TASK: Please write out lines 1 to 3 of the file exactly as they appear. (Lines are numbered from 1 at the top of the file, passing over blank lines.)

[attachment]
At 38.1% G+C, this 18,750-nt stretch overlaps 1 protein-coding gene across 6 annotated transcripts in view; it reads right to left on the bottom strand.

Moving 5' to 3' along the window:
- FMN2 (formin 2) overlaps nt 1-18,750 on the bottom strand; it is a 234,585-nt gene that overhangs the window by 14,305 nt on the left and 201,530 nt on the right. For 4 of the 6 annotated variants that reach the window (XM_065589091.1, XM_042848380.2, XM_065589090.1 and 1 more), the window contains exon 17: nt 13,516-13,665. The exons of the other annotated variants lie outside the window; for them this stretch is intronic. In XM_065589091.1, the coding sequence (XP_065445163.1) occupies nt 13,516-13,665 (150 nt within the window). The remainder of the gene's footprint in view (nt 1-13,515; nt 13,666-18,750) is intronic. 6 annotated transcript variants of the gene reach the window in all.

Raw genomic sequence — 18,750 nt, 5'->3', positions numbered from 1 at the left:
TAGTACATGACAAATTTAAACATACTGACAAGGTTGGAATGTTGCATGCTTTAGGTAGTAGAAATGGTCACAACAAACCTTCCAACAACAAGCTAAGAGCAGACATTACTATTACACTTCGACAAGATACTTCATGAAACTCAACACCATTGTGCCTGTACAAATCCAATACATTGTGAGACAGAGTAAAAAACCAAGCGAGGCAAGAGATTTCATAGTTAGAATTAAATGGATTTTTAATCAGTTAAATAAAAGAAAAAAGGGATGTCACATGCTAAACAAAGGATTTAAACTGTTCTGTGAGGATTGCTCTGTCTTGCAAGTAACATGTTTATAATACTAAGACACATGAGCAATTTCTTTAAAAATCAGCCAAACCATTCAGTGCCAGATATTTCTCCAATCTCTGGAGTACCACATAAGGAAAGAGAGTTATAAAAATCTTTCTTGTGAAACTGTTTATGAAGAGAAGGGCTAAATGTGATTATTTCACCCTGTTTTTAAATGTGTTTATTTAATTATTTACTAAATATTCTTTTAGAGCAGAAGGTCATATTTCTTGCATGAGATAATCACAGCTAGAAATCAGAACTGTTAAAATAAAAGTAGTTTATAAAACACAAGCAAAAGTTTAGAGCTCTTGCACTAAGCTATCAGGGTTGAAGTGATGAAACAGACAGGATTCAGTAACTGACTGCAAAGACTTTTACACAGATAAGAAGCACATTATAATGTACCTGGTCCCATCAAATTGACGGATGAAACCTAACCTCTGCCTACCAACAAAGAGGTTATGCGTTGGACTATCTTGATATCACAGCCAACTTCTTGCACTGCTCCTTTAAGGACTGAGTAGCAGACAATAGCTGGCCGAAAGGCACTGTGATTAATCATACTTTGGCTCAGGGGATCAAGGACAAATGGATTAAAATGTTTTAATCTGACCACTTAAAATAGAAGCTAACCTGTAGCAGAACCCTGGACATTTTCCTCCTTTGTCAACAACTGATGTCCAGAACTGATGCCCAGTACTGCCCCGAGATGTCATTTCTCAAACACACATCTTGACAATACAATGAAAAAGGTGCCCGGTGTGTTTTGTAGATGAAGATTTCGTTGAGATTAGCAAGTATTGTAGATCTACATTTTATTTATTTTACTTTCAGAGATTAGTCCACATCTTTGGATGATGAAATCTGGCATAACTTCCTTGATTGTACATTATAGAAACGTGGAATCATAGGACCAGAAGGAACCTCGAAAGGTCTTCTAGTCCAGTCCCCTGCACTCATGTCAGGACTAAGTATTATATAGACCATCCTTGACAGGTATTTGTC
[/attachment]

At 38.1% G+C, this 18,750-nt stretch overlaps 1 protein-coding gene across 6 annotated transcripts in view; it reads right to left on the bottom strand.

Moving 5' to 3' along the window:
- FMN2 (formin 2) overlaps nt 1-18,750 on the bottom strand; it is a 234,585-nt gene that overhangs the window by 14,305 nt on the left and 201,530 nt on the right. For 4 of the 6 annotated variants that reach the window (XM_065589091.1, XM_042848380.2, XM_065589090.1 and 1 more), the window contains exon 17: nt 13,516-13,665. The exons of the other annotated variants lie outside the window; for them this stretch is intronic. In XM_065589091.1, the coding sequence (XP_065445163.1) occupies nt 13,516-13,665 (150 nt within the window). The remainder of the gene's footprint in view (nt 1-13,515; nt 13,666-18,750) is intronic. 6 annotated transcript variants of the gene reach the window in all.